Project Description

Louise’s Story

“I was only 47 when I had my SCAD. It came as a complete shock, something I would never have imagined would happen to me, mostly because I had absolutely no warning signs at all and I was going about my day as I always did on a Wednesday.

The day I had my SCAD episode was my normal busy Wednesday where I have to cram in a lot of stuff before I work the next 2 days so I did my 6km walk as I have done for about 16 years now, went to Coles to do my food shopping, then I stopped in at the post office to collect a parcel when the excrutiating pain hit me like a tonne of bricks out of the blue. It took my breath away and my back was pulsating with a different pain. I do remember thinking oh no this is not good and I probably should ask that lady to call me an ambulance but then I remembered I had nearly $500 worth of food shopping in my car so I’d better get that home and into the fridge first, thinking hopefully the pain will go away then, not realising in a million years I was having a heart attack. So off I went, drove myself home, lugged all my food shopping up to the house, safely packed away all the fridge and freezer stuff before thinking oh no, it’s still really painful, I’d better get myself to the GP and have him check it out. So off I go again driving the 15 minutes to my GP who then said you need to go to Busselton Emergency and I said, oh there is no way I can drive to Busselton, it’s just too far, I don’t think I’ll make it, I’ve only just made it here from my house and he said oh, you’re not driving anywhere, I’m calling you an ambulance and I said no, don’t bother them, ring my husband and he’ll come and get me. Anyway, the amazing ambulance crew came to collect me and off to Busselton Emergency I go for a few hours while

they try to work out what’s wrong with me. They couldn’t, so they rang my Heart Specialist in Perth and he said get her to Bunbury or Perth and I’m like, what the heck, I haven’t got time for this, I’m really busy and need to get home and get my jobs done, plus I didn’t want to miss The Bold & The Beautiful at 4.30pm. I became quite distressed and the nurse said it’s time now for you to ring somebody to let them know what’s happening and I just couldn’t speak to anyone so I asked them to get a dear friend of mine who works at the hospital to come and see me so she rang my husband and my boss to let him know I wouldn’t be at work the next day oh and to also take my keys and get my car from my GP’s carpark because it had a cooked chook still in it and that was dinner that night. So when I was being transferred to Bunbury, I politely told the driver he had 1 hour to get me there before my show started and he delivered me with 10 minutes to apare. I was super impressed. So into CCU (Coronary Care Unit) I go for the next 4 days. Even the Nursing staff were very accommodating. They left me to watch my show in peace. What more could I ask for except for more pain relief.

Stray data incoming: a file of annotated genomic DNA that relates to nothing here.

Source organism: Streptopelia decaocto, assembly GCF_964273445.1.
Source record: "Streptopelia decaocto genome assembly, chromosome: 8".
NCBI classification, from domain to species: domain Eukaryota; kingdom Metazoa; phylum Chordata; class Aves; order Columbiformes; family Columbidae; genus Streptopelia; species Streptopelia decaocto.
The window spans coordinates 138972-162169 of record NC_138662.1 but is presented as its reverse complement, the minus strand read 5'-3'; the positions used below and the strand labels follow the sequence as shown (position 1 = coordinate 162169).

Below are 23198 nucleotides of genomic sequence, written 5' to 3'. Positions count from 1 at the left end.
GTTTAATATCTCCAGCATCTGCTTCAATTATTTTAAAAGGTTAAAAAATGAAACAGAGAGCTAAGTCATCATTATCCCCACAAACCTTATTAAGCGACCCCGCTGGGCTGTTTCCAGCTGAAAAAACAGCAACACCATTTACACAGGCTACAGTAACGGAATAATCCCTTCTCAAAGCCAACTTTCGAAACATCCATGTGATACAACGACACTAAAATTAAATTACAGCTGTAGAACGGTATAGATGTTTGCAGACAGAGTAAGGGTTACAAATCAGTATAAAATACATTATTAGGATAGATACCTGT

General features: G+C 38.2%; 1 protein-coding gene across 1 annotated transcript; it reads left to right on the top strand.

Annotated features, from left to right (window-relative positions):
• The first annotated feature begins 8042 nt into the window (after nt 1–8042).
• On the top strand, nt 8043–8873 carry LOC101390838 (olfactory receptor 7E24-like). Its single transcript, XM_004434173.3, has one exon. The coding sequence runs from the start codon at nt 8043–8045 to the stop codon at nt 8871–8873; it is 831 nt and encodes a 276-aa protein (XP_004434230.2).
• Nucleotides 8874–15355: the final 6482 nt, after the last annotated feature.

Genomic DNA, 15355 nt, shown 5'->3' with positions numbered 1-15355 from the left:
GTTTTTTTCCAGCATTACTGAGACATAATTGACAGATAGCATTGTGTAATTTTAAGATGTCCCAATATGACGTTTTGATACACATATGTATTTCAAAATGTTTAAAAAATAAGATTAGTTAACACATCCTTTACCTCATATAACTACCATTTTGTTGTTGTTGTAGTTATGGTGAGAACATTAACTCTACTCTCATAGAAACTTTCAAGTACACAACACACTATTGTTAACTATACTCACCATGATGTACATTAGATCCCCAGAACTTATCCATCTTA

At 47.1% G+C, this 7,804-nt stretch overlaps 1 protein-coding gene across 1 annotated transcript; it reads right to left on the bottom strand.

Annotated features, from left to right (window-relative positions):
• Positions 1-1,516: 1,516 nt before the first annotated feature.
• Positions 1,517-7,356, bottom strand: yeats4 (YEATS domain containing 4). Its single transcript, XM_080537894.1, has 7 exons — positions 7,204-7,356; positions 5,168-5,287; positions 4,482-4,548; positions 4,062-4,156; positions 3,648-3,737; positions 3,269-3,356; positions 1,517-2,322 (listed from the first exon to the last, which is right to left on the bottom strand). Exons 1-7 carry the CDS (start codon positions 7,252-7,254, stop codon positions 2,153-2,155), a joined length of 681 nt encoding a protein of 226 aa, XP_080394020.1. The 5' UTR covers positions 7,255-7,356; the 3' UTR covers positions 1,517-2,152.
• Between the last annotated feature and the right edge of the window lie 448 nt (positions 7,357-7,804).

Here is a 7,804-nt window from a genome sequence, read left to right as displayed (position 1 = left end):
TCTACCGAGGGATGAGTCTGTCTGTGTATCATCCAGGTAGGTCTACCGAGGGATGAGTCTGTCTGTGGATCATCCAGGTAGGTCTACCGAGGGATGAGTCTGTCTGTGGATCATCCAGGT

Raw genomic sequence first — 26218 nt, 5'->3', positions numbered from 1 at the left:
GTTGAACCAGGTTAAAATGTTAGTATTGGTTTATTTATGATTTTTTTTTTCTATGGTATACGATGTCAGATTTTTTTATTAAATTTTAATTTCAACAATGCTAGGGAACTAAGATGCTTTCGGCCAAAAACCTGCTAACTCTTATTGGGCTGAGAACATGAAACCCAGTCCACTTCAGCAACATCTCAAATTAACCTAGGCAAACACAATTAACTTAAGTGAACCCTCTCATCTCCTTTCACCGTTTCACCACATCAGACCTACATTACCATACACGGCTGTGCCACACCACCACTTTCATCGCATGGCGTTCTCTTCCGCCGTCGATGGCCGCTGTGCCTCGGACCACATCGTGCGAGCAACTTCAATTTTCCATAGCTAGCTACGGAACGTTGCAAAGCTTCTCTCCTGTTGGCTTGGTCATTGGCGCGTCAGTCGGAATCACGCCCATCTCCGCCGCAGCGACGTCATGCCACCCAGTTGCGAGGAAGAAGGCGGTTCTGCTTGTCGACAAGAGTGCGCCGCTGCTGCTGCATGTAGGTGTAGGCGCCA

My diagnosis was taking some time and I was starting to get worried. On the Thursday they did an Eco (ultrasound) and found nothing untoward so I thought, awesome I can go home then and of course the answer was no, we’ll do an angiogram on you tomorrow and I said oh no that’s ok I

don’t really feel like one of those thanks but they came at the crack of dawn the next day to give me one anyway. It was so good I don’t remember anything except for the Cardiologist being a bit excited at what she had discovered and explained it to me. Interesting. How it made you feel and the impact on your life and the lives of those around you.

At first I felt really hard done by, this is so inconvenient, it’s interrupting my life, I already had an annoying heart beat that nobody seems to be able to do anything with anyway, what makes anyone think I need this other ridiculous rare heart condition. I will be getting behind in my housework and I can’t go to work so I’m not getting paid which means my sons school fees aren’t getting paid but on the other hand I was soooooooo grateful to be alive because I understand not everyone survives this. Then your mind just gets away with all sorts of thoughts and I shed a lot of tears whilst laying in hospital for 4 days. I lost my confidence, especially when I was told I wasn’t allowed to drive or go to work for 2 weeks. I felt like my life as I knew it was over. How was someone so energetic and busy like myself going cope with siting on the couch for 2 weeks, not being able to do a thing. It worked for about 5 days but after going through the torment of watching my husband and sons do MY jobs, it just all got too much so I started doing them again myself but very slowly and carefully.

My poor husband was really shocked but thankful I was still alive. My sons were very out of sorts until I was discharged from hospital. Once I was home, everything seemed to click back into place for them. For me, it has changed me a lot in the way I think, I don’t seem to care so much as I did with certain things. I’m still very particular and sweat the small stuff with my housework but that’s my nature but other things like for example I have been wanting security screens on my front door, only for 3 years, well I am getting them done now and not waiting because I can’t guarantee how long I’m here for and I want to enjoy what I have sacrificed and worked so hard for my whole life. Like the saying goes, you can’t take it with you.